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Updated Monday, December 10, 2012 at 07:01 AM

7 books for kids with Northwest connections

By Stephanie Dunnewind
Special to The Seattle Times

Lots of action — firefighting, pranks, alien encounters, battles with the undead — will hook young readers who receive gifts of books by Washington state authors and illustrators this holiday season.

A peacock is an easy one, but young readers might have a harder time answering “Who Has This Tail?” (Henry Holt, 40 pp., ages 2-4) as they look at the ends of other creatures in the newest picture book offering by author Laura Hulbert and illustrator Erik Brooks, who lives in Winthrop. Brooks shows a tail — some bushy, some scaly — against a white background, and then the whole animal in its habitat on the next page. A simple sentence explains how the tail is used, but the highlight is the detailed illustrations.

To create the illustrations for “Molly, by Golly!: The Legend of Molly Williams, America’s First Female Firefighter” (Calkins Creek, 32 pp., $16.95, ages 7-9), Seattle resident Kathleen Kemly traveled to the New York City Fire Museum to research her historical character. Kemly’s vibrant pencil-and-watercolor artwork helps readers imagine Williams’ heroic efforts, dramatically outlined in author Dianne Ochiltree’s fictionalized story.

Give and run might be the best option for “Pickle” (Roaring Brook Press, 234 pp., $15.99, ages 9-11) by debut Seattle author Kim Baker. Otherwise, watch out for high jinks inspired by main character Ben, who starts a prank club with several middle-school classmates (but not his best friend, whose grandma happens to be the school principal). Ben is an endearing and funny narrator, even when some of his ideas go awry. Tim Probert’s black-and-white drawings add to the fun.

Little green men are always a hit, and Spokane author Kelly Milner Halls (“Tales of the Cryptids,” “In Search of Sasquatch”) knows how to balance curiosity with skepticism in her fiction/nonfiction hybrid, “Alien Investigation: Searching for the Truth about UFOs and Aliens” (Millbrook Press, 64 pp., $20.95, ages 9-12). The first chapter starts with a UFO sighting near Mineral, Wash., in 1947, and includes other reports of odd aircraft, lights, crash debris and aliens. Halls includes official explanations but notes that, in some cases, “the truth is uncertain.” Interviews, photographs, source notes and an incident map will help wannabe Mulders.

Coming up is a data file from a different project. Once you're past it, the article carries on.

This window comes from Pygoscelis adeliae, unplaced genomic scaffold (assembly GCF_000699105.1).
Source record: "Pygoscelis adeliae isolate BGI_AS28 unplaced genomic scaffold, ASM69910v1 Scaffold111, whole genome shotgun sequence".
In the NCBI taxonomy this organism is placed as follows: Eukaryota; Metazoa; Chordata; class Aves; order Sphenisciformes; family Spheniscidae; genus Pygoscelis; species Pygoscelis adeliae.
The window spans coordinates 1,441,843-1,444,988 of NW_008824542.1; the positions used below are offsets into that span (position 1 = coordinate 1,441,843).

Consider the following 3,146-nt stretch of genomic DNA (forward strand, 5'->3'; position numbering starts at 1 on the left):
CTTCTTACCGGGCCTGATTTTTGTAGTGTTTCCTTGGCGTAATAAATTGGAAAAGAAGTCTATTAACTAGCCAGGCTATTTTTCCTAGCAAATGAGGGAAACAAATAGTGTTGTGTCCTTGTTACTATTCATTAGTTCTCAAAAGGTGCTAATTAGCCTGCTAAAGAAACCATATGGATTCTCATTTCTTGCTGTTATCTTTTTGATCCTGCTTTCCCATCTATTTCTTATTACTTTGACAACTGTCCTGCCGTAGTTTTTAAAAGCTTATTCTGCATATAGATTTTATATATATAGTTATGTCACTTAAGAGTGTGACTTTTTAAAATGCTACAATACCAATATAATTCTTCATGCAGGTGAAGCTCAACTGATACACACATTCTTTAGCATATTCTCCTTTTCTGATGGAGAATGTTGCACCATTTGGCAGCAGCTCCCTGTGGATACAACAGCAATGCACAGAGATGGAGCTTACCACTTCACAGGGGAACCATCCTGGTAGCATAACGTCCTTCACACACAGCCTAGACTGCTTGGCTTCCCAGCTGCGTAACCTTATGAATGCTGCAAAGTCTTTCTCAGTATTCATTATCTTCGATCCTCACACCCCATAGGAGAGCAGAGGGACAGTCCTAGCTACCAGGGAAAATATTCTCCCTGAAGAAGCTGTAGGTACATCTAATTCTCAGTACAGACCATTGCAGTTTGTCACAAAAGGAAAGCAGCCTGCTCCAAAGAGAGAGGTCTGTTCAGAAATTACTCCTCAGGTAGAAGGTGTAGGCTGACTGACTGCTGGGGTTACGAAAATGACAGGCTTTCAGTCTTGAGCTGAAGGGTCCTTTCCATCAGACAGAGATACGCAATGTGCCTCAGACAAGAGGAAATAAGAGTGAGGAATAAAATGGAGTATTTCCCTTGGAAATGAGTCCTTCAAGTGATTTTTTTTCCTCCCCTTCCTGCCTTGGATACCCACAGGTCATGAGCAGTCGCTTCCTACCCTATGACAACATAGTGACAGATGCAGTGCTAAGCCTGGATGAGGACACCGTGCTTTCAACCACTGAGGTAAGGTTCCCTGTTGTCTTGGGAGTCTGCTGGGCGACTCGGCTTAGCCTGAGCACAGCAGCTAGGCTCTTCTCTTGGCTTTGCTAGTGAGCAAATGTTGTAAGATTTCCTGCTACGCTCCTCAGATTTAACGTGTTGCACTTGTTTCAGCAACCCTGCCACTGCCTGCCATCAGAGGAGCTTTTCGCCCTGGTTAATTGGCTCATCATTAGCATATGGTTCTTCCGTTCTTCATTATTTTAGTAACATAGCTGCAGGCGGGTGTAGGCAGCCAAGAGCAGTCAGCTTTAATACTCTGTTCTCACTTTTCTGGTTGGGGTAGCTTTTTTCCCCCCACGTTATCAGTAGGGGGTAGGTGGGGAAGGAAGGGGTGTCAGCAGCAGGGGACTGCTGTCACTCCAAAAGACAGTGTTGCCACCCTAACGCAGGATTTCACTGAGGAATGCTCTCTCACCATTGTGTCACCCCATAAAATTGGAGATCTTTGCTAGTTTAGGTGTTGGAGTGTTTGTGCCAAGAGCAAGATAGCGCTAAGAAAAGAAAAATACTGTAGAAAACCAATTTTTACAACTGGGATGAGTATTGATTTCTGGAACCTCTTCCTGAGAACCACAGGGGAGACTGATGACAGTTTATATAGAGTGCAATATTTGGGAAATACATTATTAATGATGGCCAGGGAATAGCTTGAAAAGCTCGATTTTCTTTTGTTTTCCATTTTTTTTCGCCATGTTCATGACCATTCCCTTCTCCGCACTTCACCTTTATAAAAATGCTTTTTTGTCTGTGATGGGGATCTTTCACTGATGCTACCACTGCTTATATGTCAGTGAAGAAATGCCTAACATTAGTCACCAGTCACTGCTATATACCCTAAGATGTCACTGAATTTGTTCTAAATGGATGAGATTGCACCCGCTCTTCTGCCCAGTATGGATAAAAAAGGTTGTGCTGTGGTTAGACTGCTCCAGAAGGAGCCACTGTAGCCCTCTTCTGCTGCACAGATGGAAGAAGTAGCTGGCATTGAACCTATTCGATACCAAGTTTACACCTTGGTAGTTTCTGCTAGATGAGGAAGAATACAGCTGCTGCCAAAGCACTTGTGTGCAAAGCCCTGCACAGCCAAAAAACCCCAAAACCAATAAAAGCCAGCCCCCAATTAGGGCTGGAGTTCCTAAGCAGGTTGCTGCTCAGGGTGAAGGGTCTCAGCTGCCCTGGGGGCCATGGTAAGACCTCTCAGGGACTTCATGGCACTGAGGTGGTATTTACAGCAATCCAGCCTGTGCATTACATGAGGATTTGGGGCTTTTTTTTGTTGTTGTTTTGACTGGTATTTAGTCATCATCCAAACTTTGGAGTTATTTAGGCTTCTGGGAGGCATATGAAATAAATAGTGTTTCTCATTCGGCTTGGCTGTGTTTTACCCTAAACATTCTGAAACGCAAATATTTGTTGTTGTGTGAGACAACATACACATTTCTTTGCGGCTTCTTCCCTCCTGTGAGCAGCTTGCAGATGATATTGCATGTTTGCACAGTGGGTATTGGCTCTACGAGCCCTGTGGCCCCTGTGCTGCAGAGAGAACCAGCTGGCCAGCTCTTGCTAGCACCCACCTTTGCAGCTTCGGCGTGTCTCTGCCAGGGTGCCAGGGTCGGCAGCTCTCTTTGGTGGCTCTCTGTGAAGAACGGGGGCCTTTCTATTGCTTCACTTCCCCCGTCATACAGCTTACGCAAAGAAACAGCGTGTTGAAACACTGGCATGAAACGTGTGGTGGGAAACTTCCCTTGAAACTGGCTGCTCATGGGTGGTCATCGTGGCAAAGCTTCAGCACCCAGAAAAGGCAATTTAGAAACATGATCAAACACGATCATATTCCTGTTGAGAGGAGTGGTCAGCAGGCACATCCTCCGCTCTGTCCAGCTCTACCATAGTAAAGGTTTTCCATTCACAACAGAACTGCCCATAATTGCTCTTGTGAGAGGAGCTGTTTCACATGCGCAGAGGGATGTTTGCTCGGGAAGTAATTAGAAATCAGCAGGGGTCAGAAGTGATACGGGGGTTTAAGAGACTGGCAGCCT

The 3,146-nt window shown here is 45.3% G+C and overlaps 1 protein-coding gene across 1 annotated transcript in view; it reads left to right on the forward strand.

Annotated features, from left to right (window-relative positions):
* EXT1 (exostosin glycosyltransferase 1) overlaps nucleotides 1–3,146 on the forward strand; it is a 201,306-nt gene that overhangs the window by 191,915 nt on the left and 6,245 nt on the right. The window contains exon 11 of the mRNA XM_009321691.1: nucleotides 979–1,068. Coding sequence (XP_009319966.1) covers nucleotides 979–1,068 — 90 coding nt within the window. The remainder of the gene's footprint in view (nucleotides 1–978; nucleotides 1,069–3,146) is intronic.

Part “The Incredible Journey,” part post-apocalyptic survival story, “The Last Dogs: The Vanishing” (Little, Brown, $16.99, ages 10-12) follows Max, a golden Lab, and his dachshund sidekick, Rocky, as they navigate a world where humans have disappeared. In this fast-paced chapter book by Seattle author Christopher Holt, the dogs must escape from hungry wolves, suspicious cats, nasty subway rats and a totalitarian society of their own kind called “the Corporation.” Expect a sequel soon.

Bainbridge Island author Suzanne Selfors twists a new fairy tale (with a bit of Rumpelstiltskin thrown in) in her young-adult novel, “The Sweetest Spell” (Walker Publishing, 404 pp., $16.99, ages 13 and up). Cows saved Emmeline’s life as a baby, and they’ve always shown an affinity for her. Indeed, one magical bovine gifts her with a precious ability: to churn milk into chocolate. Suddenly, the poor dirt-scratcher’s daughter and her shy beau, Owen, are thrust into a cross-kingdom adventure when Emmeline is kidnapped and Owen thrown into jail. Of course readers will unwrap a happy ending, but they’ll savor the sweet story along the way.

In “Necromancing the Stone” (Henry Holt, $16.99, ages 15 and up), the sequel to the award-winning “Hold Me Closer, Necromancer,” Seattle author Lish McBride doesn’t let poor Sam enjoy his victory over an evil necromancer for long. Though Sam has moved into his vanquished foe’s mansion, it comes with vengeful gnomes. And he’s earned a spot on the magical council, but his werewolf girlfriend breaks up with him after her father is killed. And oh yeah, is the bad guy really dead? It’s laugh-out-loud funny in parts, and even readers who haven’t read the first (more violent) book will still enjoy this one.

Stephanie Dunnewind, a former Seattle Times reporter, is an elementary school librarian in Bothell.


Mark Evans / The Seattle Times




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